Last week Buchanan County Commonwealth’s Attorney Gerald Arrington unveiled his “So Now You’re 18” program at two area high schools. He began his tour of the four county high schools on Monday with a stop at Hurley High School followed by a visit to Twin Valley High on Thursday.
Arrington began the program by telling seniors that “this may not be the most exciting hour of your school year, but it could well be the most informative, and besides it has to be better than algebra right?” He went on to explain that as a young adult, he knew little more about adulthood than he was now allowed to buy tobacco and move out of his parents’ home. Arrington surmised that “I suspect many of you are in the same boat that I was, and it is the goal of this program to better inform you of all of the new rights and privileges that accompany adulthood, but perhaps more importantly, all of the responsibilities that come along with it too.”
Over the course of the next 50 minutes, Arrington discussed a wide variety of topics such as one’s civic duties such voting and jury service, as well as the new financial duties that accompany adulthood. The program educated the young adults on how to find and land a job, the basics of contracts, warranties and leases, and the basics of landlord-tenant relationships. One topic that seemed of particular interest to students was the portion of the program that dealt with the harsher criminal liability that accompanies adulthood. Arrington explained the difference between misdemeanors and felonies, explained that as adults, their criminal records would now be permanent and could impact their futures forever, and explained the potential penalties for crimes that were common among young adults such as drunk driving, underage possession of alcohol, and “sexting.”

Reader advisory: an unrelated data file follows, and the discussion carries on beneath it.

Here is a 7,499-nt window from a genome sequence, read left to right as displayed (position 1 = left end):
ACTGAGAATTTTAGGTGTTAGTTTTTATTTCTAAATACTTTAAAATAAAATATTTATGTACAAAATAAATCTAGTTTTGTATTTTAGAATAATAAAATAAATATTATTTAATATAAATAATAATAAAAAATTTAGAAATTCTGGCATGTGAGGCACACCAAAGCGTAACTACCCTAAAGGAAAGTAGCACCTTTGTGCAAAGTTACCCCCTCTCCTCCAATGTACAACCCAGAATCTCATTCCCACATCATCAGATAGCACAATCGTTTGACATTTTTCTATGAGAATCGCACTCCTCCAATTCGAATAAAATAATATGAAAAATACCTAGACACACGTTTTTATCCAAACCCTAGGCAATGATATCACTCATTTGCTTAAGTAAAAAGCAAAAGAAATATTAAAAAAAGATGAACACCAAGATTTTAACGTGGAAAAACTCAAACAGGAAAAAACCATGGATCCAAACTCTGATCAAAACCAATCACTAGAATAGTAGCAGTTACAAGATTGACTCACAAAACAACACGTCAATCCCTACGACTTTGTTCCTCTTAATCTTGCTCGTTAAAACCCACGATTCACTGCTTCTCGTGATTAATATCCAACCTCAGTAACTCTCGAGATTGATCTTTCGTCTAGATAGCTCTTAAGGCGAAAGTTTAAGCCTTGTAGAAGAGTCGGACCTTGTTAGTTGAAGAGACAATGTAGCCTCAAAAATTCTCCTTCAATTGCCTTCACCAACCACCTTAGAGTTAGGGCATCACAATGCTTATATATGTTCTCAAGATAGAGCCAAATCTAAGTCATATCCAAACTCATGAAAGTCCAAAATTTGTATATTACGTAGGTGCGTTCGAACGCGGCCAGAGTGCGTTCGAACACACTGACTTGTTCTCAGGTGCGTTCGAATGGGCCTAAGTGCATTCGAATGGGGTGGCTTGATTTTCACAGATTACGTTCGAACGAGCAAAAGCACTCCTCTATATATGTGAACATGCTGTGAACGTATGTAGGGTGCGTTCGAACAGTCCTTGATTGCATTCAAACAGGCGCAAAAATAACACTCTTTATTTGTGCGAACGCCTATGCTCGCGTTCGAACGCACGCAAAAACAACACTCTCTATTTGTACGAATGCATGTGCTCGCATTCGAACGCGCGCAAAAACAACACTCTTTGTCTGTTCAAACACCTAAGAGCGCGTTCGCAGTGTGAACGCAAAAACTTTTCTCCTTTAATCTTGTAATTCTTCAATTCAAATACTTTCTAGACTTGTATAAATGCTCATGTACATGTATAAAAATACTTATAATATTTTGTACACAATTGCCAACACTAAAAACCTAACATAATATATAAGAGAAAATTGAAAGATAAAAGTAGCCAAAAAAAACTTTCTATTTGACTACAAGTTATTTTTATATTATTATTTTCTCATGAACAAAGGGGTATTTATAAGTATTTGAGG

At the conclusion of the program, Arrington thanked the students for their attention and also thanked the Buchanan County Board of Supervisors for their generous support of the program as well as the Buchanan County School Board for allowing him the opportunity to speak with the students. In discussing the program with local media, Arrington told reporters that “it was a proud moment when I realized that I was the first Commonwealth’s Attorney Buchanan County has ever had develop a program for our youth, and actually, the first to ever implement any type of community outreach program.” Arrington went on to add “I will consider this program to be a great success if we can help a few students understand the major responsibilities that accompany adulthood, or if we can scare just one student away from drinking and driving or some other serious crime.”